National Building Museum to open new Hive installation

Media Credit: Madeleine Cook | Hatchet Staff Photographer

The Hive exhibit at the National Building Museum will open Thursday. The installation consists of three hives designed with 2,551 silver, shiny paper tubes that range in size from a few inches to 10 feet tall.

Hive, the newest exhibit at the National Building Museum, is creating a buzz with three oversized beehives for visitors to explore.

The interactive art installation, which opens Thursday, is this year’s addition to the National Building Museum’s annual Summer Block Party. In the past, the annual exhibits have brought iceberg installations last year and a sophisticated all-white ball pit to the Great Hall of the museum in 2015.

The installation consists of three hives designed with 2,551 silver, shiny paper tubes that range in size from a few inches to 10 feet tall. The massive exhibit was created without any adhesive – the tubes were instead slotted together and stacked to create the structure.

Chase Rynd, the executive director of the museum, said Hive is the tallest structure the museum has ever hosted, standing at 60 feet tall. The interactive exhibit, which has been a growing trend at museums across the world, will draw crowds, he said.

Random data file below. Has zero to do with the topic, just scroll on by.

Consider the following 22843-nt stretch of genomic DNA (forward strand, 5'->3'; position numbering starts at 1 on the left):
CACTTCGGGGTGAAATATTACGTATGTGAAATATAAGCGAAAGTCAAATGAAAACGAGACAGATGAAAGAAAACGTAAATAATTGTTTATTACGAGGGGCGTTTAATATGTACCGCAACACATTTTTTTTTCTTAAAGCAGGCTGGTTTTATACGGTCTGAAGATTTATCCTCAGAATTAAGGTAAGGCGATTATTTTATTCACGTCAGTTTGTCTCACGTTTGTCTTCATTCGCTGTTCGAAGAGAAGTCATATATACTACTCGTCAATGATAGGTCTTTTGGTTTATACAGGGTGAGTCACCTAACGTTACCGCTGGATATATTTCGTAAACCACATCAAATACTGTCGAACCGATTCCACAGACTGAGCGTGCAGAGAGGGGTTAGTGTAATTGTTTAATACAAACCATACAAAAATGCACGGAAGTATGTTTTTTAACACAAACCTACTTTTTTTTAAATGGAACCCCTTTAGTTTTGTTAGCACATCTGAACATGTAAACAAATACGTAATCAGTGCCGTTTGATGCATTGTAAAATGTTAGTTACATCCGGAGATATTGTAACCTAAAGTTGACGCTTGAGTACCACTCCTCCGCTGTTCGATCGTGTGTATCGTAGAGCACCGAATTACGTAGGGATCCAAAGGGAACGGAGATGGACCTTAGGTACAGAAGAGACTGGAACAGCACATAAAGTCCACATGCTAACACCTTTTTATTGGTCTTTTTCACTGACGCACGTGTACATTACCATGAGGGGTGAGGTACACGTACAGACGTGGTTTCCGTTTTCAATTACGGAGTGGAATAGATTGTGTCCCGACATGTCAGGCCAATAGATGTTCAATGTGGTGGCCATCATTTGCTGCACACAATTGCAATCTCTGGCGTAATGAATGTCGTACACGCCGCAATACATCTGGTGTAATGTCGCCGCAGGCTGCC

“This is a buzz-worthy installation,” Rynd said. “Hive takes us to dazzling new heights this summer.”

Hive was designed by Studio Gang, a Chicago and New York based urban design architecture group. The team is lead by founder Jeanne Gang. After six months of planning and creating mockups with toilet paper, Hive finally came to life with 2,100 hours of work by builders in three weeks time, Gang said.

Madeleine Cook | Hatchet Staff Photographer

Hive was built in three weeks with 2,100 hours of work by Studio Gang, a Chicago and New York based urban design architecture group.

Gang said the metallic exterior was meant to contrast the Great Hall’s historic Corinthian columns and the bright magenta interior of each tube was inspired by the hats worn by thousands at the Women’s March on Washington in January.

An array of instruments are installed within the structure so that visitors can interact with the exhibit and experience how sound permeates through the Hive. Sunlight also affects the exhibit as it shines when the light bounces off each metallic tube.

Gang said that the design was influenced by nature, drawing comparisons between the spiral of the oculus and pine cones.

“The tubes are like tree trunks that imitate acoustics within a forest,” Gang added.

The museum will host a series of events in the exhibit like concerts on Sundays from 2 p.m. to 3 p.m. and musical performances with food and drinks from Hill Country’s Backyard Barbecue every Wednesday from 6 p.m. to 9 p.m.

Hive will open to the public all summer from July 6 to September 4. Tickets are $13 for students and $16 for adults.

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